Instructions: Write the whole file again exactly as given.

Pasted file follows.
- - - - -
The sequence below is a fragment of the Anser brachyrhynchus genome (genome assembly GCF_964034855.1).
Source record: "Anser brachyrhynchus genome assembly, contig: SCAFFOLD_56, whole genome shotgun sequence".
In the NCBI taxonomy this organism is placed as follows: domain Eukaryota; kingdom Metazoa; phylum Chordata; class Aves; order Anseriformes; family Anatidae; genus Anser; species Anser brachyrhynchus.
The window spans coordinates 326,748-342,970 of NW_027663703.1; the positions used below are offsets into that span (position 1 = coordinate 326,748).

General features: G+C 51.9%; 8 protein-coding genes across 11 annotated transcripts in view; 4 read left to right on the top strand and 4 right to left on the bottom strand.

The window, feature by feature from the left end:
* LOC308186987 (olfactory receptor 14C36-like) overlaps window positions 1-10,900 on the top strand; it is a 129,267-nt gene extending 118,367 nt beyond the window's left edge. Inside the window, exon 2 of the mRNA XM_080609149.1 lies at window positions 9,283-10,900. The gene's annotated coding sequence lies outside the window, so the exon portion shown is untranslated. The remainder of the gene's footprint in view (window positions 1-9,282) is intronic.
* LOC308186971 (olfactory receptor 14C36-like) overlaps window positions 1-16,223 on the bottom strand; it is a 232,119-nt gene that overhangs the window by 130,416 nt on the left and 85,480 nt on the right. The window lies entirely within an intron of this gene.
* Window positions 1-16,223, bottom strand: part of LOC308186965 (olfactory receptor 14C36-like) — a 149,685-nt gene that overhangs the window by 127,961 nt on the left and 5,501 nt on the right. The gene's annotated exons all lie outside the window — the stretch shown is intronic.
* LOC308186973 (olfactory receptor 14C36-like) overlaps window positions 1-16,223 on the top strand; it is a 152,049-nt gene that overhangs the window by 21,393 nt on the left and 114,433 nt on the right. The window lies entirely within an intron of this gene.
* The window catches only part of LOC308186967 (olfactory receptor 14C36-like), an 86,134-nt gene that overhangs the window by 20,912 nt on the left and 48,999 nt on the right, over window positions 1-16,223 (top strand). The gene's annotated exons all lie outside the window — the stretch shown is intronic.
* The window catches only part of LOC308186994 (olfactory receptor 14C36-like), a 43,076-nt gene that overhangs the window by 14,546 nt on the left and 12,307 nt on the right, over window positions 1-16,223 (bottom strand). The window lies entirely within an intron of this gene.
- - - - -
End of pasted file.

The sequence below is a fragment of the Anser brachyrhynchus genome (genome assembly GCF_964034855.1).
Source record: "Anser brachyrhynchus genome assembly, contig: SCAFFOLD_56, whole genome shotgun sequence".
In the NCBI taxonomy this organism is placed as follows: domain Eukaryota; kingdom Metazoa; phylum Chordata; class Aves; order Anseriformes; family Anatidae; genus Anser; species Anser brachyrhynchus.
The window spans coordinates 326,748-342,970 of NW_027663703.1; the positions used below are offsets into that span (position 1 = coordinate 326,748).

General features: G+C 51.9%; 8 protein-coding genes across 11 annotated transcripts in view; 4 read left to right on the top strand and 4 right to left on the bottom strand.

The window, feature by feature from the left end:
* LOC308186987 (olfactory receptor 14C36-like) overlaps window positions 1-10,900 on the top strand; it is a 129,267-nt gene extending 118,367 nt beyond the window's left edge. Inside the window, exon 2 of the mRNA XM_080609149.1 lies at window positions 9,283-10,900. The gene's annotated coding sequence lies outside the window, so the exon portion shown is untranslated. The remainder of the gene's footprint in view (window positions 1-9,282) is intronic.
* LOC308186971 (olfactory receptor 14C36-like) overlaps window positions 1-16,223 on the bottom strand; it is a 232,119-nt gene that overhangs the window by 130,416 nt on the left and 85,480 nt on the right. The window lies entirely within an intron of this gene.
* Window positions 1-16,223, bottom strand: part of LOC308186965 (olfactory receptor 14C36-like) — a 149,685-nt gene that overhangs the window by 127,961 nt on the left and 5,501 nt on the right. The gene's annotated exons all lie outside the window — the stretch shown is intronic.
* LOC308186973 (olfactory receptor 14C36-like) overlaps window positions 1-16,223 on the top strand; it is a 152,049-nt gene that overhangs the window by 21,393 nt on the left and 114,433 nt on the right. The window lies entirely within an intron of this gene.
* The window catches only part of LOC308186967 (olfactory receptor 14C36-like), an 86,134-nt gene that overhangs the window by 20,912 nt on the left and 48,999 nt on the right, over window positions 1-16,223 (top strand). The gene's annotated exons all lie outside the window — the stretch shown is intronic.
* The window catches only part of LOC308186994 (olfactory receptor 14C36-like), a 43,076-nt gene that overhangs the window by 14,546 nt on the left and 12,307 nt on the right, over window positions 1-16,223 (bottom strand). The window lies entirely within an intron of this gene.